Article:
Biorobotics Laboratory Projects
Lab of Andy Ruina, Theoretical and Applied Mechanics and Mechanical Engineering
Cornell Ranger robot: This robot has walked 9 km under its own power, without falling. This semester we will refine and improve its hardware and controls. The robot requires some additional mechanical and electrical modifications, and extensive control-software development, using C++. We are also working on software integration (MATLAB, LabView) of measurement data and video records from robot tests, for rapid development and problem diagnosis. With the software in place, we will be walk-testing the robot and developing new, more power-efficient and robust walker controllers.
Multi-processor robot nervous system: Mammals have developed sensorimotor controls in which a portion of the sensory processing and motor control takes place below the level of the brain, in the spinal cord or the extremities. For a control system with multitudes of sensors and actuators, this results in lower bandwidth and transmission speed requirements. Complex robots face a similar challenge, and we would like to develop a solution based on similar ideas. It should be modular and highly power-efficient, suitable for battery-powered robots with many sensors and controlled joints. Designs are in progress for a network of miniature low-power ARM processor boards, linked to each other and a central brain processor by a CAN network. Students would work on sensor, motor control, and microcontroller circuit boards, develop microcontroller software (C, C++), and conduct tests of the network and individual boards.
Principles of robot control: What are the available techniques for reliable control of complex robotic systems? What can be done to alleviate the disturbances resulting from noisy sensor data and variations in operating environment?
Autonomous one-leg robot hopper: In the 1980s, Marc Raibert and associates at the MIT Leg Laboratory developed a tethered but self-balancing 3D one-leg hopping robot. For the current project, students would simulate the hopper dynamics, then determine feasibility, design, and build an autonomous (untethered) robot, using modern sensors and actuators.
RC Biped robot: Hobbyists worldwide are programming simple, low-cost biped robots with joints driven by RC (radio-control) servo motors, and achieving a variety of impressive motions and behaviors. How well can our RC robot be made to walk, or perform other related behaviors? This needs some mechanical design and electronics, but mostly mechanical analysis/simulation and C (or potentially C++) programming.
Steinkamp hopper simulation: The motion of Steinkamp's new hopping toy is both remarkable and improbable - how does it do that? Develop a computer simulation of this device.
Muscle performance laws: For an individual muscle, what is the relationship between force, speed, perceived effort, and energy expenditure? This could involve computer modeling, muscle physiology, test fixture construction, and human subject testing.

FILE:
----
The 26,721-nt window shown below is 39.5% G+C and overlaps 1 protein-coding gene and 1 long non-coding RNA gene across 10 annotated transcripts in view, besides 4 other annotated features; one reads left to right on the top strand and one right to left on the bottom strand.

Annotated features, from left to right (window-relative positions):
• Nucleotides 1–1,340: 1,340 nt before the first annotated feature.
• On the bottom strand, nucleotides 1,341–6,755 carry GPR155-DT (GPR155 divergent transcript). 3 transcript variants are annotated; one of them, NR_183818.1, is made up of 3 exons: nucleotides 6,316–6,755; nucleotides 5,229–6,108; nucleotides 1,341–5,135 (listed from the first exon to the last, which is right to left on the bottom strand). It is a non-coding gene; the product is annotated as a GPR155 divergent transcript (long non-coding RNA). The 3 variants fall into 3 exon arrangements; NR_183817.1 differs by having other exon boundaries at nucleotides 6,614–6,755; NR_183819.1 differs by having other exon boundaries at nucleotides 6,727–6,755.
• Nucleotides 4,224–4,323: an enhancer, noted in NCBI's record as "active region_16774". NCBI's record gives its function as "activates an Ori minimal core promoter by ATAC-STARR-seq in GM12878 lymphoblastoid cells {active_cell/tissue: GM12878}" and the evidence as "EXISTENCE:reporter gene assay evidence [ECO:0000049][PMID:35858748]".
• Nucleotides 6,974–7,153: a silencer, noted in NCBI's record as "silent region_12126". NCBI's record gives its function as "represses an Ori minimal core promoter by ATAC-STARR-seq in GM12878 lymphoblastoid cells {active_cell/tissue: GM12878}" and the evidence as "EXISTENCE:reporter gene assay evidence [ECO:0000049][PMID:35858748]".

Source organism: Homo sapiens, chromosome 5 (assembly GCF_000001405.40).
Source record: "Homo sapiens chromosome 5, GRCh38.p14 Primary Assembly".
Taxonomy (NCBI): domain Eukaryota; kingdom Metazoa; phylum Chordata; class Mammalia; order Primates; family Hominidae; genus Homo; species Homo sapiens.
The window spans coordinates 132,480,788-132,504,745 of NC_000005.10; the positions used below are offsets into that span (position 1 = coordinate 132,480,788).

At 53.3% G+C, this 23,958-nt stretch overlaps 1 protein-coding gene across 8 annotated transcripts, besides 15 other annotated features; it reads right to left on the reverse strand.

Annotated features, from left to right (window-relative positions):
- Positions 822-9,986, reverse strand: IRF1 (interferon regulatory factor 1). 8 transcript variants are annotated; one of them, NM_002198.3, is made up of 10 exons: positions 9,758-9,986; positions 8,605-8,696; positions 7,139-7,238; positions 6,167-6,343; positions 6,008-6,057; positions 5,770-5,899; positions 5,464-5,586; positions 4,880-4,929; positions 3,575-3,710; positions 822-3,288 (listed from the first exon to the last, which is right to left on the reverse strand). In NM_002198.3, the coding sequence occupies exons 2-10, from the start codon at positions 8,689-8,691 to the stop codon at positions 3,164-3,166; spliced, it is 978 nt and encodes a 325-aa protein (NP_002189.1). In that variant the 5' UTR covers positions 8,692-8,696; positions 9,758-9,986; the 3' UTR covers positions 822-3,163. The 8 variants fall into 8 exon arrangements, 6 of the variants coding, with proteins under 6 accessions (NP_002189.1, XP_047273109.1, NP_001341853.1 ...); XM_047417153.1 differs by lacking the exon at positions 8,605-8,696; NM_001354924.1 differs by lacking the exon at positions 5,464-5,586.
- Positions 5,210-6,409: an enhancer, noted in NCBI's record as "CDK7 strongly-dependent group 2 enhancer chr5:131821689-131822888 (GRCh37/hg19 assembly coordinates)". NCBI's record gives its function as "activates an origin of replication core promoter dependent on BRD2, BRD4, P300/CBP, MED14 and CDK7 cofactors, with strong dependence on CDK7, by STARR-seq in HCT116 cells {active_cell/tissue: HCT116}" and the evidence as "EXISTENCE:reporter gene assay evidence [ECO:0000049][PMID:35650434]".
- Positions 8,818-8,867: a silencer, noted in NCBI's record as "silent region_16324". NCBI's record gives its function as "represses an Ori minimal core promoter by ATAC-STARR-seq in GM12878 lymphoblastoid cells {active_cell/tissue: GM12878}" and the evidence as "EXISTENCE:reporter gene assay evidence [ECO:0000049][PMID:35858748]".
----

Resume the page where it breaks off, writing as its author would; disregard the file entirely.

Rowing simulator: Build and test a machine for on-land crew training that better simulates on-water rowing than any ergometer now available.
Constrained pedaling: If cyclists’ legs and feet are constrained to follow a predetermined path during pedaling, will their power output or efficiency be improved? Student(s) would perform computer modeling, construction of an experimental stationary bicycle, power and VO2 testing.
Rowing simulation: Analyze the biomechanics of rowing with computer models.
Bicycle inertia and power output: Does the smoother pedaling motion of a bicycle moving quickly in high gear permit higher power output? Build an experimental stationary bicycle, and then work with human subjects to measure power.
Human power record: Can we set a new world record in short-term human power output, using a machine that draws efficiently on most of the major muscles of the body? This would involve mechanical design, sensors, controls, and human-subject testing.
Running backwards: Could people run faster backwards than they can forwards under low gravity? Some theory points that way. This project would involve simple biomechanics experiments.
Motion capture: The Cornell gait lab has extensive facilities for gait analysis and motion capture. Learn to use this technology to analyze robot and human locomotion.
Sailing downwind: How can you sail downwind faster than the wind speed? Search the literature, explore the theory, and perhaps build a model. The semester report will be an article submitted for publication.
Sucking chain: If you drop an apple and a vertical chain simultaneously, from a position with the apple level with the top link of the chain, the top link of the chain can hit the floor first. How does this work? Construct models (computer and physical). Demonstrate and publish the results.
Simulate and build a hopping egg: How does an ellipsoid roll down a ramp? What happens when it becomes airborne and bounces? Prospects for a scientific toy are promising.
Or additional projects : Talk to Andy Ruina about your ideas and see if there is mutual interest.